[swift-evolution] [swift-evolution-announce] [Review] SE-0089: Replace protocol<P1, P2> syntax with Any<P1, P2>

Dave Abrahams dabrahams at apple.com
Sun Jun 5 15:51:07 CDT 2016

on Wed May 25 2016, Matthew Johnson <swift-evolution at swift.org> wrote:

> Sent from my iPad
>> On May 25, 2016, at 12:10 PM, Jordan Rose via swift-evolution
>> <swift-evolution at swift.org> wrote:
>>>> On May 25, 2016, at 05:27, Brent Royal-Gordon via swift-evolution
>>>> <swift-evolution at swift.org> wrote:
>>>> AFAIK an existential type is a type T with type parameters that
>>>> are still abstract (see for example
>>>> https://en.wikipedia.org/wiki/Type_system#Existential_types),
>>>> i.e. have not been assigned concrete values.
>>> My understanding is that, in Swift, the instance used to store
>>> something whose concrete type is unknown (i.e. is still abstract),
>>> but which is known to conform to some protocol, is called an
>>> "existential". Protocols with associated values cannot be packed
>>> into normal existentials because, even though we know that the
>>> concrete type conforms to some protocol, the associated types
>>> represent additional unknowns, and Swift cannot be sure how to
>>> translate uses of those unknown types into callable members. Hence,
>>> protocols with associated types are sometimes called
>>> "non-existential".
>>> If I am misusing the terminology in this area, please understand
>>> that that's what I mean when I use that word.
>> We’re not consistent about it, but an “existential value” is a value
>> with protocol or protocol composition type. My mnemonic for this is
>> that all we know is that certain operations exist (unlike a generic
>> value, where we also have access to the type). John could explain it
>> more formally. We sometimes use “existentials” as a (noun) shorthand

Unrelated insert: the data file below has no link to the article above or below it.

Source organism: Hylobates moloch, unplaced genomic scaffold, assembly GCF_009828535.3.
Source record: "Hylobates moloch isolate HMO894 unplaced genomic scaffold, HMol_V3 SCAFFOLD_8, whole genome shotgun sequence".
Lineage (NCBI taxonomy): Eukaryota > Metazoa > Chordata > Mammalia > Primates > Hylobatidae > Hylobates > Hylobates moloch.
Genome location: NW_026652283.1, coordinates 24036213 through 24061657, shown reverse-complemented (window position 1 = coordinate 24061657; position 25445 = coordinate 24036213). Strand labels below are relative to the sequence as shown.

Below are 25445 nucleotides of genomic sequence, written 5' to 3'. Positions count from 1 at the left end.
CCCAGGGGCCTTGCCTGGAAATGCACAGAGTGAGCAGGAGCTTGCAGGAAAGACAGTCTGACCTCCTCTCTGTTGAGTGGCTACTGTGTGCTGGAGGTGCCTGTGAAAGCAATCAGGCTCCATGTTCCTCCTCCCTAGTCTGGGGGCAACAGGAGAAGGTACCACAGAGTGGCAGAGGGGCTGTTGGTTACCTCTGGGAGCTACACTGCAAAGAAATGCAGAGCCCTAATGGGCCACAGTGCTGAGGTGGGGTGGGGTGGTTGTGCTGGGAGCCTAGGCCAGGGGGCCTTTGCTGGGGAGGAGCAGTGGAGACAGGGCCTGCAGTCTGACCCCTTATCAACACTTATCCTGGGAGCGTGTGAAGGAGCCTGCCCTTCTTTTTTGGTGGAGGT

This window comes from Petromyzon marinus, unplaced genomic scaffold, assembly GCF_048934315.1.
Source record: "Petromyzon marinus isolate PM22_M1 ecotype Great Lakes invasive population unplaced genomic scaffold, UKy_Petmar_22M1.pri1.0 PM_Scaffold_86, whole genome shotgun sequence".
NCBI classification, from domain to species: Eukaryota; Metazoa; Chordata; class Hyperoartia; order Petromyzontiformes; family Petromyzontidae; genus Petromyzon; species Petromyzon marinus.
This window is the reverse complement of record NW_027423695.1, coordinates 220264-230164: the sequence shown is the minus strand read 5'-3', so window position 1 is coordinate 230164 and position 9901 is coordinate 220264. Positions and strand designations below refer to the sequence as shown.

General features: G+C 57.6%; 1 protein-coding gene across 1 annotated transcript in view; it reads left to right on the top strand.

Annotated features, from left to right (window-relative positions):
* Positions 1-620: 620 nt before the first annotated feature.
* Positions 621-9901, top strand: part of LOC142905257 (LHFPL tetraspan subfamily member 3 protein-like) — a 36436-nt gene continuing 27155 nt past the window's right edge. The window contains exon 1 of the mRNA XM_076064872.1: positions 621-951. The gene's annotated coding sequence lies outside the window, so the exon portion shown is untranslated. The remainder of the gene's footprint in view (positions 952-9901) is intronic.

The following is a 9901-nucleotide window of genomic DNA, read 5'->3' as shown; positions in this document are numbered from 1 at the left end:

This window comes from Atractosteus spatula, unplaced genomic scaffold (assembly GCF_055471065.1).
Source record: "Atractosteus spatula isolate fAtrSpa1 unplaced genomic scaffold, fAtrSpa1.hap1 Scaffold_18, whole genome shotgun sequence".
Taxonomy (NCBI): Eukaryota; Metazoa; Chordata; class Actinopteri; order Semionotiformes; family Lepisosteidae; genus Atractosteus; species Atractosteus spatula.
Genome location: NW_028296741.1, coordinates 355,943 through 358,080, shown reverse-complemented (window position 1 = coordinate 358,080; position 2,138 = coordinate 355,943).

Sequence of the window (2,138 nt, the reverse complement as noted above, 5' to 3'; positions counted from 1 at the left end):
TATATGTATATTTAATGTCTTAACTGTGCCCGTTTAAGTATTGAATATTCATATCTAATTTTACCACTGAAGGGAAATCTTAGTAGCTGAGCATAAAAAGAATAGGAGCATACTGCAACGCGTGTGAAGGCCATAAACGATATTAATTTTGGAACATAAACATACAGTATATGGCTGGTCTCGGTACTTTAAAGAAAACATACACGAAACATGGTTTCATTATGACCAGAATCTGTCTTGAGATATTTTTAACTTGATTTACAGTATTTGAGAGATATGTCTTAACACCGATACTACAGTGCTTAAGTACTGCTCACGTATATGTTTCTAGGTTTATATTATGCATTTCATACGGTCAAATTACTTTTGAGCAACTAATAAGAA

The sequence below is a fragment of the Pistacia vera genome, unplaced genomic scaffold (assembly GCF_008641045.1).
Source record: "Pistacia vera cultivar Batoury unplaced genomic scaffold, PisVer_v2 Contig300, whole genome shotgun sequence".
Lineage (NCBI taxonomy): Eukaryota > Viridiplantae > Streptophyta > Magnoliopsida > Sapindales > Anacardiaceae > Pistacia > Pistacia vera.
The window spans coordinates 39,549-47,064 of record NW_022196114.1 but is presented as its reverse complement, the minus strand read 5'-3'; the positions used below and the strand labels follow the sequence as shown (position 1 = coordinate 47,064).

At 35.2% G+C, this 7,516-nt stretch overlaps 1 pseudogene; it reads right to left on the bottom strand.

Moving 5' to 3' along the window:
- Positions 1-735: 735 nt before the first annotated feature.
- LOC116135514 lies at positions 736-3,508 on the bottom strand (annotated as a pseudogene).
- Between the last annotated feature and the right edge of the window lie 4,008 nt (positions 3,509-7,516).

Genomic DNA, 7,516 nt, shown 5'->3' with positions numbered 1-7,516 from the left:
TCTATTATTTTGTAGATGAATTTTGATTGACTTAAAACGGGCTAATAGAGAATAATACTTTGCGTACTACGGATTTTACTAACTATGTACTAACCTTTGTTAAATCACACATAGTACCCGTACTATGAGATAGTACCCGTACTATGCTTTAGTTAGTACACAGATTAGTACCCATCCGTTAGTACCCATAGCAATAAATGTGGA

>> for “existential value”.
>> In the compiler source, all protocols and protocol compositions are
>> referred to as “existential types”, whether they have associated
>> types or not. Again, a protocol asserts the existence (and
>> semantics) of various operations, but nothing else about the
>> conforming type. (Except perhaps that it’s a class.) All protocols
>> are thus “existential types” whether or not the language supports
>> values having that type.
>> It is incorrect to say that protocols with associated types (or
>> requirements involving Self) are “non-existential”.
> I haven't heard people using this term myself, but I imagine they
> probably mean "can't form an existential value with the protocol".
> There certainly appears to be a lot of confusion in the community with
> many not realizing that this is a temporary limitation of the
> implementation, not a necessary fact.

As far as I know there is no known way to make protocols with Self
requirements usefully “existentiable,” or whatever you want to call it.
So unless I'm missing something, in this respect, the limitation is not
temporary at all.


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